In our previous study we learned about the deadly disease of affluenza or materialism. The reason that this is so deadly for the Christian is because it results in an unbiblical focus on the acquisition of things.
Materialism causes people to lose their ability to achieve contentment and leads instead to compromise and coveting.
Jesus tells us in verses 19-24 of chapter 6 to beware of the trap of thinking that possessions satisfy the soul because not only do they not satisfy but they cannot satisfy. We are not designed by God to be satisfied by material possessions.
Notice that verse 24 serves as Jesus’ summary of the result of disregarding this spiritual truth – you will be mastered by things.
I want to consider two questions and their answers this morning in light of what Jesus says –
- What happens when we disobey this warning?
- What happens when we obey it?
Seems pretty straight forward doesn’t it? Let’s explore the text – verse 25.
Here’s a place where I like the NIV and the KJV because they use one of my favorite words in Scripture – “therefore.” What is therefore there for?
“For this reason” refers back to what Jesus said immediately preceding this verse. In verses 19-24 Jesus challenges us to understand that life is all about choices. For example:
- Will we serve God or our own fleshly desires?
- Will we seek to understand God’s perspective on living or formulate our own?
- Finally, will we gain freedom by willingly serving God or be deceived by the bondage of seeking the world’s treasures.
Jesus now says in verse 25 that we are not to be anxious about anything that we need.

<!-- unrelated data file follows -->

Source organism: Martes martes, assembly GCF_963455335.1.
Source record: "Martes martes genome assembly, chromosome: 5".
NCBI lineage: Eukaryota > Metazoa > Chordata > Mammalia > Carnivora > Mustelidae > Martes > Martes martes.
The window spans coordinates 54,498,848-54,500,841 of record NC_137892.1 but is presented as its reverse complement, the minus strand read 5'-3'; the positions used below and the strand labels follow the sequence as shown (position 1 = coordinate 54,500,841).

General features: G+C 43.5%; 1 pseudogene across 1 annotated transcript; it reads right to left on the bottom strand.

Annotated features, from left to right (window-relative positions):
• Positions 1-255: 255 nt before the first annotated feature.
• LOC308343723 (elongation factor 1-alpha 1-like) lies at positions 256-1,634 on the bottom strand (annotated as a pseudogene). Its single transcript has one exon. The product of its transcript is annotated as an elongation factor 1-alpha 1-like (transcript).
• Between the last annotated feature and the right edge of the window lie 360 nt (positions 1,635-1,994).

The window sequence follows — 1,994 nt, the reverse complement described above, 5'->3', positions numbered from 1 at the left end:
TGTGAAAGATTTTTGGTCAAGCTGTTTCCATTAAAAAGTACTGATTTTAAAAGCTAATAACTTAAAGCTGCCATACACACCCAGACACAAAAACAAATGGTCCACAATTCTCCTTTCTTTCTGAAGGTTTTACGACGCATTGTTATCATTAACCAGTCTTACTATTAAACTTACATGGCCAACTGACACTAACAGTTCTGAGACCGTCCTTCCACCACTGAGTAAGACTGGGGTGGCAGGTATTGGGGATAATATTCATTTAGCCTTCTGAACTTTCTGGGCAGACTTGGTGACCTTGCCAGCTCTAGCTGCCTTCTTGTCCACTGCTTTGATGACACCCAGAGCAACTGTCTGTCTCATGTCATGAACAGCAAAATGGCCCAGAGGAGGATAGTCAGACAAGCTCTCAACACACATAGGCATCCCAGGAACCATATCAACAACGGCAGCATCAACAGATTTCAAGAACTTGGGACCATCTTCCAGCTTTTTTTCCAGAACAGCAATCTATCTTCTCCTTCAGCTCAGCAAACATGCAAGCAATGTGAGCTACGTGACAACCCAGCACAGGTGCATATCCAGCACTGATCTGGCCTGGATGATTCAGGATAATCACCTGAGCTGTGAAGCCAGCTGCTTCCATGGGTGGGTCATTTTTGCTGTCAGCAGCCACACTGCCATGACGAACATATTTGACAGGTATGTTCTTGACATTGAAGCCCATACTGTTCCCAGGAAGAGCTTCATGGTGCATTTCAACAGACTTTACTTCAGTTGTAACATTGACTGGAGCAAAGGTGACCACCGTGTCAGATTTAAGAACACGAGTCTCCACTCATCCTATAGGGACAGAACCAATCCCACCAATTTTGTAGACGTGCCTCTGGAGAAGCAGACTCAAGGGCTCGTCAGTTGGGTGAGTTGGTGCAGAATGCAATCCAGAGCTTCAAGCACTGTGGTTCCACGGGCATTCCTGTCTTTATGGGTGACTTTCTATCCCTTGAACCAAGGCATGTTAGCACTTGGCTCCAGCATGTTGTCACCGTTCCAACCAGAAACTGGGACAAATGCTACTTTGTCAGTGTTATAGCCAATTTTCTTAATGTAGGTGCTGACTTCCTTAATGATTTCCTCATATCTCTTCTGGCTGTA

Anything that we believe we need for living is to be turned over in trust for God to provide. We’ll see this same thing repeated twice more in this teaching (verses 31, 34).
You’ll also recall that a couple of weeks ago we looked at the model prayer Jesus taught the disciples. One of the points Jesus made in that teaching is we are to simply ask for God to provide for the things we need daily (Give us this day our daily bread).
Let’s answer the first question I posed earlier within the context of verse 25. What happens when we disregard Jesus’ warning about allowing things to rule our lives?
The answer is that worry sets in. The Greek word for “anxious” is “merimna” elsewhere rendered “worry.” It means to “draw in different directions” and “to distract.”
One of the clearest examples of what Jesus speaks of here is found in His teaching of the Sower and the Seeds in Matthew 13:3, 7, 22. There we read these words:
“And He spoke many things to them in parables, saying, “Behold, the sower went out to sow;
Others fell among the thorns, and the thorns came up and choked them out.
And the one on whom seed was sown among the thorns, this is the man who hears the word, and the worry of the world and the deceitfulness of wealth choke the word, and it becomes unfruitful.”
Worry can be debilitating, cutting us off from the assurance of the promises of God. For the unsaved worry can be a roadblock to salvation. As such it is a very serious matter.
Someone rightly observed that:
“Worry is faith in the negative; trust in the unpleasant, assurance of disaster and belief in defeat…worry is wasting today’s time to clutter up tomorrow’s opportunities with yesterday’s troubles.”
What is Jesus’ instruction? He simply tells us that life is more than the pursuit of the things we need to survive. Jesus poses this as a rhetorical question – one that needs no answer because the answer is obvious. We say things like “dah” today when the answer is obvious.
I wonder if Jesus’ mind went back to His time in the desert when He was tempted by our enemy. About 18 months had passed since Satan had offered all the riches of the world to our Lord, and Jesus said “Begone Satan! For it is written, You shall worship the Lord your God, and serve Him only.”